The coronavirus pandemic triggered a partial collapse of Asia’s tourism sector last year, eliminating 1.6 million jobs across five Asian countries, the International Labor Organization (ILO) reported Thursday.
The ILO, a United Nations (U.N.) agency, released a report on November 18 in which it detailed the pandemic’s detrimental impact on Asia’s tourism economy in 2020, describing it as “nothing short of catastrophic.” Across Thailand, Vietnam, the Philippines, Brunei, and Mongolia “job losses in tourism-related sectors in 2020 were four times greater than in non-tourism sectors,” according to the ILO. “Nearly one-third of total job losses were linked to the tourism sector with an estimated 1.6 million tourism-related jobs lost in these five countries alone,” the report revealed. The ILO noted that many Asian economic sectors indirectly linked to tourism were also negatively affected by the pandemic, meaning the real estimate of total job losses due to the public health crisis “is likely to be much higher.” The U.N. agency said Asia’s tourism industry had suffered such crippling setbacks over the past year that it was unlikely to recoup the employment levels it enjoyed pre-pandemic for at least the next several months. “Even with countries in the region focusing heavily on vaccinations and designing strategies to slowly re-open borders, jobs and working hours in the tourism-related sector are likely to remain below their pre-crisis numbers in Asia–Pacific countries into next year,” Chihoko Asada-Miyakawa, ILO’s regional director for Asia and the Pacific, said in a press release. “In the Philippines, employment losses and decreases in average working hours in 2020 were among the largest,” ILO observed. “Employment in the sector contracted by 28 percent (compared to an 8 percent loss in non-tourism related sectors) and average hours worked by 38 percent,” according to the report. “Workers in the tourism-related sector working zero hours per week rose two thousand-fold (affecting 775,000 workers).” In terms of employment and average hours worked, Brunei’s tourism sector “contracted by more than 40 percent and nearly 21 percent respectively,” according to the ILO. Brunei is an independent Islamic sultanate located on the island of Borneo, which is the largest island in Asia. Borneo is politically divided between Brunei, Malaysia, and Indonesia. Brunei’s economy relied heavily upon tourism pre-pandemic but saw this sector effectively shut down starting in early 2020. “In Q2 [Quarter 2, i.e. January-March] 2020, the number of international visitors’ arrivals to Brunei Darussalam by land, sea and air reached an all-time low of 753 visitors in total compared to 1,107,323 visitors in Q2 2019,” Brunei’s Department of Economic Planning and Statistics detailed in a 2020 “Economic Development” report. “Brunei Darussalam saw no visitors by cruise in Q2 2020. By air, the number of tourist arrivals declined from 79,199 in Q2 2019 to 202 in Q2 2020,” the department revealed.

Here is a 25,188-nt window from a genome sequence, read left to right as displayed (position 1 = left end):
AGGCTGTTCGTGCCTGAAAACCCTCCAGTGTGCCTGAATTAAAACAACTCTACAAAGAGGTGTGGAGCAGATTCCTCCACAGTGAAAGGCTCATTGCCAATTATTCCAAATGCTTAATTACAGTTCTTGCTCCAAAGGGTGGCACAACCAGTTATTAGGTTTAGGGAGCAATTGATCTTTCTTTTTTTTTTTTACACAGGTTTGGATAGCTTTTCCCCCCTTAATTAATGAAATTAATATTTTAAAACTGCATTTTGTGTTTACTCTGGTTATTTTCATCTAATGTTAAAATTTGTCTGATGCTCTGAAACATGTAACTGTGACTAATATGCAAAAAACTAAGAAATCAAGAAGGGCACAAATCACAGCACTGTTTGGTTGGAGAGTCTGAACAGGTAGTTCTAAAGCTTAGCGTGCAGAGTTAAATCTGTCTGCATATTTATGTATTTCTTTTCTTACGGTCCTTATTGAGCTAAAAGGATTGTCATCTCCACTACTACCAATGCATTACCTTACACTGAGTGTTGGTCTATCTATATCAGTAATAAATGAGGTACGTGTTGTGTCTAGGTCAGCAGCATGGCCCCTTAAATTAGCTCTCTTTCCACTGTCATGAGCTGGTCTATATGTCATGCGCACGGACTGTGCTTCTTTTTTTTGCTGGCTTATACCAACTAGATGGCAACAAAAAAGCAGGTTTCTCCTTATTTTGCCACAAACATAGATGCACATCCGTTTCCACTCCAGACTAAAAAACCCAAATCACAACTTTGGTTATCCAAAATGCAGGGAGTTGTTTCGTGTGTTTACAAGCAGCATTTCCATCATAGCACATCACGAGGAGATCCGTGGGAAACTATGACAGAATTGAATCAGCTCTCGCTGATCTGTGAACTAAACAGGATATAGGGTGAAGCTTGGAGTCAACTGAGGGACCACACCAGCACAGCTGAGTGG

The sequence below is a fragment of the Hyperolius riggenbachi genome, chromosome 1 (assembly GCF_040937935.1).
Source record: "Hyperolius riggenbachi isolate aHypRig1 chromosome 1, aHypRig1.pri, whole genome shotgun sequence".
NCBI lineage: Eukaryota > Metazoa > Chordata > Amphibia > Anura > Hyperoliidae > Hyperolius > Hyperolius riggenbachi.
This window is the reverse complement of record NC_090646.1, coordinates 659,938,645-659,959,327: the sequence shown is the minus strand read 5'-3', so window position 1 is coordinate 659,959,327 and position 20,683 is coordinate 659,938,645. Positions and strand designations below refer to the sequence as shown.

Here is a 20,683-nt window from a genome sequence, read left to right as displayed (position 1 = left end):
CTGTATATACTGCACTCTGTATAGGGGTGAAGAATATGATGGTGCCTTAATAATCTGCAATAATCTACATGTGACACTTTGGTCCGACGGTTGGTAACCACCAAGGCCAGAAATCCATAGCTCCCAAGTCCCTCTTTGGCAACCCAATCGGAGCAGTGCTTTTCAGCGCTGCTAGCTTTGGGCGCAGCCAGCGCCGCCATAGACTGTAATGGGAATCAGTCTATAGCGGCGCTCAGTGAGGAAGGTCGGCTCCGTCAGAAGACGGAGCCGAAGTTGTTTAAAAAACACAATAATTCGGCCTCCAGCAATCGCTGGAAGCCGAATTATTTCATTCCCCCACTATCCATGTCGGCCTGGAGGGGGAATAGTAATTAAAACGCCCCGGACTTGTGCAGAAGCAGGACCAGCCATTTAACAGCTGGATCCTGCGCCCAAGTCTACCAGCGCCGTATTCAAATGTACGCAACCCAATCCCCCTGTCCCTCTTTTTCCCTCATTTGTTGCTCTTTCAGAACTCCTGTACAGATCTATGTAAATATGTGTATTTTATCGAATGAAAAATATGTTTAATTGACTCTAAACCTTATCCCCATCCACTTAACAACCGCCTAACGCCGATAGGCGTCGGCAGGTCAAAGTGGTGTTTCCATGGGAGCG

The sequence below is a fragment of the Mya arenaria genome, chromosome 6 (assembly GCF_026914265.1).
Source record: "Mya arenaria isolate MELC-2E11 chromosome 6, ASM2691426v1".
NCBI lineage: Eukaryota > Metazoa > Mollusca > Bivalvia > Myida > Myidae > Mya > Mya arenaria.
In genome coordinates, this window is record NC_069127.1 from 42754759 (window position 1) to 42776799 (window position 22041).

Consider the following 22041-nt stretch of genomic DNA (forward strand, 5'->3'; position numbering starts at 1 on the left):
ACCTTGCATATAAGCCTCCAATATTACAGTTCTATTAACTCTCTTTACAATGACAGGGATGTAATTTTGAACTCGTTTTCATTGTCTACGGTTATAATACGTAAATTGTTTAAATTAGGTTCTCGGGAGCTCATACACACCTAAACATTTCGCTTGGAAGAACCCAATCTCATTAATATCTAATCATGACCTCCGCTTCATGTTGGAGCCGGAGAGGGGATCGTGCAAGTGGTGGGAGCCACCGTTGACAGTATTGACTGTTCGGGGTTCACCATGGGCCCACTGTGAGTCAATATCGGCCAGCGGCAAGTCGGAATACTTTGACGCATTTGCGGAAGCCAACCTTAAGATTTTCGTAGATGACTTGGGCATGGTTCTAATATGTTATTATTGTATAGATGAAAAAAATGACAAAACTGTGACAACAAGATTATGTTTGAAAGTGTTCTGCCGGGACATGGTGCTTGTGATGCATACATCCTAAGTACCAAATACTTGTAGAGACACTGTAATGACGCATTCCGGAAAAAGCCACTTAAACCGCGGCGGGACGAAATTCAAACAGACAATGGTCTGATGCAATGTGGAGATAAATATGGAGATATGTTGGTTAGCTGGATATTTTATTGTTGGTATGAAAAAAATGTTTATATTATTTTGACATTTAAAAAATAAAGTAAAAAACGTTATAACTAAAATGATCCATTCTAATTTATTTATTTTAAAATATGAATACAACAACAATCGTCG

The majority of Brunei’s 202 tourist arrivals by air in Q2 2020 “were students returning from [the] United Kingdom particularly in the month of June.” Brunei’s hotel industry likewise suffered major setbacks last year, according to the report.
The sultanate’s Tourism Development Department reported an average hotel occupancy rate in Q2 2020 of just 19.0 percent. “The unfavourable development of the Tourism Industry in Q2 2020 is in line with the negative GDP growths of Air Transport and Hotels subsectors of 93.1 percent and 55.5 percent y-o-y [year-on-year], respectively,” the report stated.
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